Great Smoky Mountains Railroad

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Great Smoky Mountains Railroad
GSMRR-1-.jpg
Overview
HeadquartersBryson City, North Carolina
Reporting markGSM
LocaleWestern North Carolina
Dates of operation1988–present
PredecessorSouthern Railway
Technical
Track gauge4 ft 8 12 in (1,435 mm) standard gauge
Length53 miles (85 kilometers)
Other
Websitewww.gsmr.com

The Great Smoky Mountains Railroad (reporting mark GSM) is a freight and heritage railroad in Bryson City, North Carolina, United States.

Background[edit]

The Great Smoky Mountains Railroad (formerly Railway) owns 53 miles (85 kilometers) of the Murphy Branch, a former branch line of the Southern Railway between Dillsboro and Andrews. The line was completed to Dillsboro in 1883 and reached Andrews in 1890.[1][2] GSMR, which began operations in 1988, through a lease agreement from the NCDOT by Malcom and Joan MacNeil. With help of a team of investors, MacNeil secured the lease within 48 hours of the Norfolk Southern Railway dispatching work trains to the Murphy Branch to begin dismantling the track. The GSMR route uses a route which passes through "fertile valleys, a tunnel, and across river gorges" in the Great Smoky Mountains of Western North Carolina. Several miles of the line between the far western end of the Nantahala Gorge and Andrews are currently out of service; excursions currently utilize the line between Bryson City and Nantahala (22 miles or 35 km in length), and the line between Bryson City and Dillsboro (16 miles or 26 km in length).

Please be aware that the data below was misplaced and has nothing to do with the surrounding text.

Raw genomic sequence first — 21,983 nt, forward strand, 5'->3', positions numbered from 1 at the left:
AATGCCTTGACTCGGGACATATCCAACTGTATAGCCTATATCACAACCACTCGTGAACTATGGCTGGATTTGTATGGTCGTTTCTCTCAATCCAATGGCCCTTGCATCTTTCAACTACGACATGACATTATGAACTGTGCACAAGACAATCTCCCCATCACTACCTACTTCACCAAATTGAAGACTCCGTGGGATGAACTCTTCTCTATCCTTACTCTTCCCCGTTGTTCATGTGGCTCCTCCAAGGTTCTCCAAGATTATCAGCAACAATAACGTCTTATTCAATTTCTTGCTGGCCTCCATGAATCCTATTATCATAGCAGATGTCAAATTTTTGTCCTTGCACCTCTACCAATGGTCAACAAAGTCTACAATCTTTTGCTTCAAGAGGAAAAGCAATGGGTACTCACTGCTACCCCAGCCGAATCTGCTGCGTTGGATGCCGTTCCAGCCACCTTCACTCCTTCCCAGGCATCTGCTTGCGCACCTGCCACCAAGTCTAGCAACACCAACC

In December 1999, MacNeil sold the GSMR to American Heritage Railways, owners of the Durango and Silverton Narrow Gauge Railroad in Colorado. In 2000, with a new tuscan red and gold stripe livery, retiring the bright and colorful blue, yellow and red "circus train" livery, the GSMR debuted as the newly formed Great Smoky Mountains Railroad, changing the latter from Railway to Railroad.